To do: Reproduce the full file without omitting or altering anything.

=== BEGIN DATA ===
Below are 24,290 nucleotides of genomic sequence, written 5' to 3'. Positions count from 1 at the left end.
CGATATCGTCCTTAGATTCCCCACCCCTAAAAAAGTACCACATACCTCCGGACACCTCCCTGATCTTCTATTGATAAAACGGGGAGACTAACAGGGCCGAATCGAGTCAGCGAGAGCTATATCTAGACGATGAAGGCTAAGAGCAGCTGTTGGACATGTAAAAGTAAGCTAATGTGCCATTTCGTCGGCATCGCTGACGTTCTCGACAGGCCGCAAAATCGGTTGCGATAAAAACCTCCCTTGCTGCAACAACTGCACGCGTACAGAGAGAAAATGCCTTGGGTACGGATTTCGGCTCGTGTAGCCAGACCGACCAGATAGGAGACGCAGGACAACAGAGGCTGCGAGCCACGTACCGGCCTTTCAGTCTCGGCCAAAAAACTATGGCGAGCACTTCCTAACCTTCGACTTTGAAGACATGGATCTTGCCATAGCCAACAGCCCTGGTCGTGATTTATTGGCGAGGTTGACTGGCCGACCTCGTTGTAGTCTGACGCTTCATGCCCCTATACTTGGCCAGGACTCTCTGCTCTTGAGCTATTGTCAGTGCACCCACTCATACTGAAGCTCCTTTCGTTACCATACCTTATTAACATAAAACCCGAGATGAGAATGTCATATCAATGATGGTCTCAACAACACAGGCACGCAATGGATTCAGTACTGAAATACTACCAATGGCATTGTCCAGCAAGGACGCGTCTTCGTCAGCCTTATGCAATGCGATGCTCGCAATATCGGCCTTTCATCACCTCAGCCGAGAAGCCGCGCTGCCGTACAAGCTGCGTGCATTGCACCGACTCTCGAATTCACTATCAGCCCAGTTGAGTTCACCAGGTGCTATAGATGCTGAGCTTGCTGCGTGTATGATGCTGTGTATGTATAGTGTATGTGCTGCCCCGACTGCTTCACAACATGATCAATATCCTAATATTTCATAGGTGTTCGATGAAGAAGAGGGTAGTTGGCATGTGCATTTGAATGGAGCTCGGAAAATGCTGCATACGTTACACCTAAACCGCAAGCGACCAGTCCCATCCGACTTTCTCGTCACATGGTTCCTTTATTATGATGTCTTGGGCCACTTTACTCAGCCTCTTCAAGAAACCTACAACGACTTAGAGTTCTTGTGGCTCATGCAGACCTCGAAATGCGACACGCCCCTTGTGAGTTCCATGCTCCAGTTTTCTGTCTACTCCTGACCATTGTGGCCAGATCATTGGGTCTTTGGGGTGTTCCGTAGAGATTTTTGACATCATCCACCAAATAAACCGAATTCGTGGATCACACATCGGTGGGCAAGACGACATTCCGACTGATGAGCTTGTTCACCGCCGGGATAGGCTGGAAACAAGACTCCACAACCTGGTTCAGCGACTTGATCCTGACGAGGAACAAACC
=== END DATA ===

Below are 24,290 nucleotides of genomic sequence, written 5' to 3'. Positions count from 1 at the left end.
CGATATCGTCCTTAGATTCCCCACCCCTAAAAAAGTACCACATACCTCCGGACACCTCCCTGATCTTCTATTGATAAAACGGGGAGACTAACAGGGCCGAATCGAGTCAGCGAGAGCTATATCTAGACGATGAAGGCTAAGAGCAGCTGTTGGACATGTAAAAGTAAGCTAATGTGCCATTTCGTCGGCATCGCTGACGTTCTCGACAGGCCGCAAAATCGGTTGCGATAAAAACCTCCCTTGCTGCAACAACTGCACGCGTACAGAGAGAAAATGCCTTGGGTACGGATTTCGGCTCGTGTAGCCAGACCGACCAGATAGGAGACGCAGGACAACAGAGGCTGCGAGCCACGTACCGGCCTTTCAGTCTCGGCCAAAAAACTATGGCGAGCACTTCCTAACCTTCGACTTTGAAGACATGGATCTTGCCATAGCCAACAGCCCTGGTCGTGATTTATTGGCGAGGTTGACTGGCCGACCTCGTTGTAGTCTGACGCTTCATGCCCCTATACTTGGCCAGGACTCTCTGCTCTTGAGCTATTGTCAGTGCACCCACTCATACTGAAGCTCCTTTCGTTACCATACCTTATTAACATAAAACCCGAGATGAGAATGTCATATCAATGATGGTCTCAACAACACAGGCACGCAATGGATTCAGTACTGAAATACTACCAATGGCATTGTCCAGCAAGGACGCGTCTTCGTCAGCCTTATGCAATGCGATGCTCGCAATATCGGCCTTTCATCACCTCAGCCGAGAAGCCGCGCTGCCGTACAAGCTGCGTGCATTGCACCGACTCTCGAATTCACTATCAGCCCAGTTGAGTTCACCAGGTGCTATAGATGCTGAGCTTGCTGCGTGTATGATGCTGTGTATGTATAGTGTATGTGCTGCCCCGACTGCTTCACAACATGATCAATATCCTAATATTTCATAGGTGTTCGATGAAGAAGAGGGTAGTTGGCATGTGCATTTGAATGGAGCTCGGAAAATGCTGCATACGTTACACCTAAACCGCAAGCGACCAGTCCCATCCGACTTTCTCGTCACATGGTTCCTTTATTATGATGTCTTGGGCCACTTTACTCAGCCTCTTCAAGAAACCTACAACGACTTAGAGTTCTTGTGGCTCATGCAGACCTCGAAATGCGACACGCCCCTTGTGAGTTCCATGCTCCAGTTTTCTGTCTACTCCTGACCATTGTGGCCAGATCATTGGGTCTTTGGGGTGTTCCGTAGAGATTTTTGACATCATCCACCAAATAAACCGAATTCGTGGATCACACATCGGTGGGCAAGACGACATTCCGACTGATGAGCTTGTTCACCGCCGGGATAGGCTGGAAACAAGACTCCACAACCTGGTTCAGCGACTTGATCCTGACGAGGAACAAACC